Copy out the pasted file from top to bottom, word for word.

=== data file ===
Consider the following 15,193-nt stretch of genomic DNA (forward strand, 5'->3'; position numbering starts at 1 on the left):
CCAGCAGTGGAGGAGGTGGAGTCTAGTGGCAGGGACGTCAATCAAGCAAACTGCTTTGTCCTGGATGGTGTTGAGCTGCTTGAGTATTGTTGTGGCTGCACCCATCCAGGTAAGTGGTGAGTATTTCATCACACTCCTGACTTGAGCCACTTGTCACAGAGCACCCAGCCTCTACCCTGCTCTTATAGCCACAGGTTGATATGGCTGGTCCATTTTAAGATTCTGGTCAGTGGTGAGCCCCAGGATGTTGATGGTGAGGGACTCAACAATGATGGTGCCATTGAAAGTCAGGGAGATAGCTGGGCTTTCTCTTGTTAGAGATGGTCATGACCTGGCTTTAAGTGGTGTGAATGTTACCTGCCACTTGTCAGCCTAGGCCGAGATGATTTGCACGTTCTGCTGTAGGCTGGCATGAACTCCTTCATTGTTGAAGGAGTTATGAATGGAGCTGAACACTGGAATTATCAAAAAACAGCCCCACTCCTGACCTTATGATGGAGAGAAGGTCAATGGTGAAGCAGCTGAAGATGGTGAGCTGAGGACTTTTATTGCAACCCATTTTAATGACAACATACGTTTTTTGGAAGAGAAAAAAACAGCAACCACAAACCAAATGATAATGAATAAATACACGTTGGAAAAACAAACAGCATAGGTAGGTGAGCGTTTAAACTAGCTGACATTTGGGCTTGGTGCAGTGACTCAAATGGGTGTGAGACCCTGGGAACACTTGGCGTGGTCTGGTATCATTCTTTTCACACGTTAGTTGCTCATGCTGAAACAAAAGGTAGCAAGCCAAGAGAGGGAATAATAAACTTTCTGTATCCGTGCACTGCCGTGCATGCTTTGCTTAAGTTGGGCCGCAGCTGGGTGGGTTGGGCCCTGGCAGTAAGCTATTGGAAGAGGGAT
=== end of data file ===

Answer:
Consider the following 15,193-nt stretch of genomic DNA (forward strand, 5'->3'; position numbering starts at 1 on the left):
CCAGCAGTGGAGGAGGTGGAGTCTAGTGGCAGGGACGTCAATCAAGCAAACTGCTTTGTCCTGGATGGTGTTGAGCTGCTTGAGTATTGTTGTGGCTGCACCCATCCAGGTAAGTGGTGAGTATTTCATCACACTCCTGACTTGAGCCACTTGTCACAGAGCACCCAGCCTCTACCCTGCTCTTATAGCCACAGGTTGATATGGCTGGTCCATTTTAAGATTCTGGTCAGTGGTGAGCCCCAGGATGTTGATGGTGAGGGACTCAACAATGATGGTGCCATTGAAAGTCAGGGAGATAGCTGGGCTTTCTCTTGTTAGAGATGGTCATGACCTGGCTTTAAGTGGTGTGAATGTTACCTGCCACTTGTCAGCCTAGGCCGAGATGATTTGCACGTTCTGCTGTAGGCTGGCATGAACTCCTTCATTGTTGAAGGAGTTATGAATGGAGCTGAACACTGGAATTATCAAAAAACAGCCCCACTCCTGACCTTATGATGGAGAGAAGGTCAATGGTGAAGCAGCTGAAGATGGTGAGCTGAGGACTTTTATTGCAACCCATTTTAATGACAACATACGTTTTTTGGAAGAGAAAAAAACAGCAACCACAAACCAAATGATAATGAATAAATACACGTTGGAAAAACAAACAGCATAGGTAGGTGAGCGTTTAAACTAGCTGACATTTGGGCTTGGTGCAGTGACTCAAATGGGTGTGAGACCCTGGGAACACTTGGCGTGGTCTGGTATCATTCTTTTCACACGTTAGTTGCTCATGCTGAAACAAAAGGTAGCAAGCCAAGAGAGGGAATAATAAACTTTCTGTATCCGTGCACTGCCGTGCATGCTTTGCTTAAGTTGGGCCGCAGCTGGGTGGGTTGGGCCCTGGCAGTAAGCTATTGGAAGAGGGAT